imagination in books

Robyn Starkey rohina at shaw.ca
Wed Mar 6 21:17:28 EST 2002


>As I recall her enforced abstinence from fiction whilst she's at college (in
>order to be allowed to go to college she has to agree to write only
>non-fiction during her time there) is also shown to have increased her
>writing ability.

Well, this is one thing, but there is also her humiliation when Aunt 
Elizabeth finds Emily's letters to her father and generally crushes her for 
being dreamy. Emily herself doesn't like the disciplines that are imposed 
by others. I guess that is the point, everyone around her disapproves of 
her imagination, and they don't understand how her life is enriched by it, 
but it is so central to her character she can't stop.

>It's also interesting that her first novel, which is not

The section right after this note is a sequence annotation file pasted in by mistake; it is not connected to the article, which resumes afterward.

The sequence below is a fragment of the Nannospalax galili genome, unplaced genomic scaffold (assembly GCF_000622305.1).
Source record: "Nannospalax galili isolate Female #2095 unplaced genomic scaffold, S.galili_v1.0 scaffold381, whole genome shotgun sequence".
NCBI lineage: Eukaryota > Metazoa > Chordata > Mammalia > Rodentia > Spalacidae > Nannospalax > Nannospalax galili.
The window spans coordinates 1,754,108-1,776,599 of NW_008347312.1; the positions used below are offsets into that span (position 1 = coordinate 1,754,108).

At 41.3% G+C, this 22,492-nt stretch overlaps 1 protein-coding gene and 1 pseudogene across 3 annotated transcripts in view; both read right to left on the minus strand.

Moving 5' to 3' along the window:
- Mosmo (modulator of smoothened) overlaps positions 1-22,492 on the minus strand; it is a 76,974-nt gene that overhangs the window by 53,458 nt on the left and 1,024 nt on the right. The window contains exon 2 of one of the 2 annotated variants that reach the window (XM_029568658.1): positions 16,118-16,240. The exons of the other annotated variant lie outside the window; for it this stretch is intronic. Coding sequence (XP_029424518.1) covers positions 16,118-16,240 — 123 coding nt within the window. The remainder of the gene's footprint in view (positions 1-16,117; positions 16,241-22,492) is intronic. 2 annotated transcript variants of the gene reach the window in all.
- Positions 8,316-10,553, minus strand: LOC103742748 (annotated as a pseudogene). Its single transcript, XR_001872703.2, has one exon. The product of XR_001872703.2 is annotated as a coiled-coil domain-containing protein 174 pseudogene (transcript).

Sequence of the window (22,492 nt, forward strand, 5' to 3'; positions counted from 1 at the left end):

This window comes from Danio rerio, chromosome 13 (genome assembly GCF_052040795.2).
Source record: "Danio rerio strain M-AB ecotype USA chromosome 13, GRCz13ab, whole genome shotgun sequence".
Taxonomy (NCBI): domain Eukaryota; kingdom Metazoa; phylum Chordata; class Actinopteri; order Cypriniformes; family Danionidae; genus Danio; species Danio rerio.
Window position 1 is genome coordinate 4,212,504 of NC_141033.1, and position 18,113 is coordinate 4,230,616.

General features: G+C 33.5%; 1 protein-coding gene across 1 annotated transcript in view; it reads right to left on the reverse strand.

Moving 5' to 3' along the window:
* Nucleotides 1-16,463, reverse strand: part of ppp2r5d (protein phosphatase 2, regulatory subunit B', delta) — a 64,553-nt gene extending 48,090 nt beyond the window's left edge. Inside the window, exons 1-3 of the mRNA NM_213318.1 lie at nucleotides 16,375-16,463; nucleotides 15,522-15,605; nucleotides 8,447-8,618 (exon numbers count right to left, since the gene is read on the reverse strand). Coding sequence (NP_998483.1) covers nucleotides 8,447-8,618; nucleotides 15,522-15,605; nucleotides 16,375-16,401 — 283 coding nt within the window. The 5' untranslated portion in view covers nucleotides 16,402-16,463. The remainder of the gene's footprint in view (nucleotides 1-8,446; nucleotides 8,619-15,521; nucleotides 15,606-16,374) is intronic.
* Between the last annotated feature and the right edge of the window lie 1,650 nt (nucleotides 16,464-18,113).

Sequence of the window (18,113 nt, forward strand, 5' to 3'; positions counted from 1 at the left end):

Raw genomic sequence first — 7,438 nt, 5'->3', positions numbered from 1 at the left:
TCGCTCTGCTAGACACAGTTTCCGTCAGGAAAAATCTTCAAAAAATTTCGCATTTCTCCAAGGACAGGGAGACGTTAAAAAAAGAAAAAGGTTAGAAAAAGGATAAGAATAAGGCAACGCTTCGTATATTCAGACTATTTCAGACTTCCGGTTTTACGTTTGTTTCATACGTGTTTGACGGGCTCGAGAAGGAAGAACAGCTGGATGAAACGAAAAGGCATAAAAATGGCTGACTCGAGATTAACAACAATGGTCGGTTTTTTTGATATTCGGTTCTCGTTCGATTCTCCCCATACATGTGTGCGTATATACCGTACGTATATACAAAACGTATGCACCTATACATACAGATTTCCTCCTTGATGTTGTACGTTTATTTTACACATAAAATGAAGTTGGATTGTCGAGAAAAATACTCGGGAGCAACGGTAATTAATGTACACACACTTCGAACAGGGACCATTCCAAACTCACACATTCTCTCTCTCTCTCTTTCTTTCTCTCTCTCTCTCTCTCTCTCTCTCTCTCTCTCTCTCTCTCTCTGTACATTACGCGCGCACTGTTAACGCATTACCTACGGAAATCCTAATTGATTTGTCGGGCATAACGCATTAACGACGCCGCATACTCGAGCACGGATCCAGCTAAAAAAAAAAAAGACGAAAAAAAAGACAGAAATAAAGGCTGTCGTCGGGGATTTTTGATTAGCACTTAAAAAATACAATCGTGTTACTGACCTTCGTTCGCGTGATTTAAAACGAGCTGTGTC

>published for reasons that I won't give away to anyone who hasn't read the
>book, is called "Seller of Dreams" - the first novel she actually publishes
>is one sounding much more 'realistic'. I wonder if one of the themes of the
>Emily series is learning to use imagination in the 'right' way?

I don't think so. She gets manipulated by Dean into thinking her book is no 
good, but the way she uses her imagination isn't really in question. I 
think she has to learn to trust her own vision, but its essential rightness 
for her is never in question.

>On the other
>hand, though, there is a strong supernatural theme in the series (Emily's
>visions), so I'm not sure about this. I've just been looking up biographies
>of L M Montgomery and critical work about her - has anyone read anything
>they can recommend?

Apparently her letters are a fascinating insight. There are quite a few 
volumes of them, I think.

Robyn

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